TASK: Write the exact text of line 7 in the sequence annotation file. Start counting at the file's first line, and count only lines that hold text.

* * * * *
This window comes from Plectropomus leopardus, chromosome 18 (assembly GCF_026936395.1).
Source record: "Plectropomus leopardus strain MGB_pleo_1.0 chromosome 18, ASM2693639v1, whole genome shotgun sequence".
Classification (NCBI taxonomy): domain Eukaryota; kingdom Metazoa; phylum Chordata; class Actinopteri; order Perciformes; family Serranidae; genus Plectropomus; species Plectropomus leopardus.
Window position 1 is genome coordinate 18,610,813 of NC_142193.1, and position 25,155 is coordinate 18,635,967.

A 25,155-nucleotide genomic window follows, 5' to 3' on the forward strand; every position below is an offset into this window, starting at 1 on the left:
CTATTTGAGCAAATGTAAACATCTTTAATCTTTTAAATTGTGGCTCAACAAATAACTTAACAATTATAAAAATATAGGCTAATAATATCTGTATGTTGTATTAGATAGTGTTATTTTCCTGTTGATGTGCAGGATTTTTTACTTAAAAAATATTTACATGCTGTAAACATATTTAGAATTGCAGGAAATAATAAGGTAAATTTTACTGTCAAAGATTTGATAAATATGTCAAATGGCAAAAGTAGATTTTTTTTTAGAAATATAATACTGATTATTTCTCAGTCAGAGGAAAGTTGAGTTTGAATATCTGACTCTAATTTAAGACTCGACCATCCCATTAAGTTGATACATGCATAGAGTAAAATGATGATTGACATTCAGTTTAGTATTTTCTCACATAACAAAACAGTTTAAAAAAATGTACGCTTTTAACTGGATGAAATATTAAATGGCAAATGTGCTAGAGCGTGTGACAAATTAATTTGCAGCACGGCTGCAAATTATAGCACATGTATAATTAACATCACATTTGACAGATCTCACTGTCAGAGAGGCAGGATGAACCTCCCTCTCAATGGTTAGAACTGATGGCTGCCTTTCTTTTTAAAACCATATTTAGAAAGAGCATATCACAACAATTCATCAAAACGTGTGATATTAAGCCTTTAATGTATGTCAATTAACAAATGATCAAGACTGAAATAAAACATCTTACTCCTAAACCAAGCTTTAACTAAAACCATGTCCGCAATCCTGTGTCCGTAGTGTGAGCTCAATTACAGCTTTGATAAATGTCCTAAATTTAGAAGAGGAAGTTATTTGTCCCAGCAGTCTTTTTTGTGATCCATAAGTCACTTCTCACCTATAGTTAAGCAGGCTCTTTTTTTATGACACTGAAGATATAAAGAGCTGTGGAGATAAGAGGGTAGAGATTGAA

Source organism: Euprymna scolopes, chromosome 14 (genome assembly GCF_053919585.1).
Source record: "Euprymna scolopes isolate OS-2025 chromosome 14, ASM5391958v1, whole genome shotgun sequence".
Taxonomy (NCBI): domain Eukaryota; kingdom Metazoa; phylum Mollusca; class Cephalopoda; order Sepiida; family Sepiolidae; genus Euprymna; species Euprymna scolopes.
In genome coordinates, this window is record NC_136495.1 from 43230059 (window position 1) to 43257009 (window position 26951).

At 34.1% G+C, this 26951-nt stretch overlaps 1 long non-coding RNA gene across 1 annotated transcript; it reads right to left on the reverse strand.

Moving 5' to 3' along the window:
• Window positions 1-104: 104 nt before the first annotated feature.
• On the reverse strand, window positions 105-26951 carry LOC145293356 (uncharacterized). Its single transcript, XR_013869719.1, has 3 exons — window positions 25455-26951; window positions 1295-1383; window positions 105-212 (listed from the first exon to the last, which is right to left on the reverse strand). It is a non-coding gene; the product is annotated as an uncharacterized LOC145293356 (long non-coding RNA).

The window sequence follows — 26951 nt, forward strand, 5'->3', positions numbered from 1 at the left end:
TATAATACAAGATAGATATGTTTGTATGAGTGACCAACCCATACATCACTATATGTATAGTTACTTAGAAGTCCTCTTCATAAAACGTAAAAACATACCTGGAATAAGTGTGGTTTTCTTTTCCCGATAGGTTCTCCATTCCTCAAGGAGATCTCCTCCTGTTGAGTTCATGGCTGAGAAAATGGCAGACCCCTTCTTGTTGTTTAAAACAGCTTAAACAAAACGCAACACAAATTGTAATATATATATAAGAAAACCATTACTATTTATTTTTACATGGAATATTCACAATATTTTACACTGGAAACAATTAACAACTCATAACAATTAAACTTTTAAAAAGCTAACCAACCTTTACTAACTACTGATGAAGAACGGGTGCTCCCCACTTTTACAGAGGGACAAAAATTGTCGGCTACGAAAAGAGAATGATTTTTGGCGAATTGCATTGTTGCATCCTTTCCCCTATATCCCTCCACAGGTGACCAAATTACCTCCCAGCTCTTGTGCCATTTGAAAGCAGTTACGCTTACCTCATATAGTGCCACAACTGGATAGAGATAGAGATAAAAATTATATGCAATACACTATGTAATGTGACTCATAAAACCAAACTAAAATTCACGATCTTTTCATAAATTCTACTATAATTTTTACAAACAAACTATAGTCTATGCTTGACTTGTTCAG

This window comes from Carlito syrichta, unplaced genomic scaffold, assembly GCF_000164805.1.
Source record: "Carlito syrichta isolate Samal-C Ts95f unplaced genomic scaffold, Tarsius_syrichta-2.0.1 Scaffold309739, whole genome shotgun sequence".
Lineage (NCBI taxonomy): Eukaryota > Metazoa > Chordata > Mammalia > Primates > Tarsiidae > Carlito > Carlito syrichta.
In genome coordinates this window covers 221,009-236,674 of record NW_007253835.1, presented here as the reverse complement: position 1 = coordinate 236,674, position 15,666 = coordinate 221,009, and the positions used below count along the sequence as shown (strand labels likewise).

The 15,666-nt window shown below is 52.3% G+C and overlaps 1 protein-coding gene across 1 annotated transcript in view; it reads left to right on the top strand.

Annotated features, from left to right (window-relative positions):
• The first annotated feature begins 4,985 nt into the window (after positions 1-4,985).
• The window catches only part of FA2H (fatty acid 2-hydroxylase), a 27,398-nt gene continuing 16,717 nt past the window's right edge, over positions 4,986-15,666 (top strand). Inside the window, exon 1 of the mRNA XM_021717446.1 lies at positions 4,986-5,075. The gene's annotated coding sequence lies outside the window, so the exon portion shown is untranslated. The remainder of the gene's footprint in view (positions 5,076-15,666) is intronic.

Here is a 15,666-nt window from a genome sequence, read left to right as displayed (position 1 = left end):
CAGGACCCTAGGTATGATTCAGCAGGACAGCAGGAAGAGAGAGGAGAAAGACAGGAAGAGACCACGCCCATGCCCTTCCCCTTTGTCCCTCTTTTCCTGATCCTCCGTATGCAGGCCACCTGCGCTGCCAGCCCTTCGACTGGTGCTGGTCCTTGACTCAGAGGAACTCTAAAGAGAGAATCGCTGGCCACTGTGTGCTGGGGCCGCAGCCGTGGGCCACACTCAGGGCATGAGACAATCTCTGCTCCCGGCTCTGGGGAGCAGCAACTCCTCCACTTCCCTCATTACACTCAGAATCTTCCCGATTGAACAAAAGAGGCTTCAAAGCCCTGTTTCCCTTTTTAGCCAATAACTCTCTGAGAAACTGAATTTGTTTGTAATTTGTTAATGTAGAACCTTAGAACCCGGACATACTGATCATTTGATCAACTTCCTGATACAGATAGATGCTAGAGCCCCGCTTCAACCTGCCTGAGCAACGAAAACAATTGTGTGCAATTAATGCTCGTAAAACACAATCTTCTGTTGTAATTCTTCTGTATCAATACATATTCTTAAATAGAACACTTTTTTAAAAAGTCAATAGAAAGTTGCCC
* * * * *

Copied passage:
Source organism: Euprymna scolopes, chromosome 14 (genome assembly GCF_053919585.1).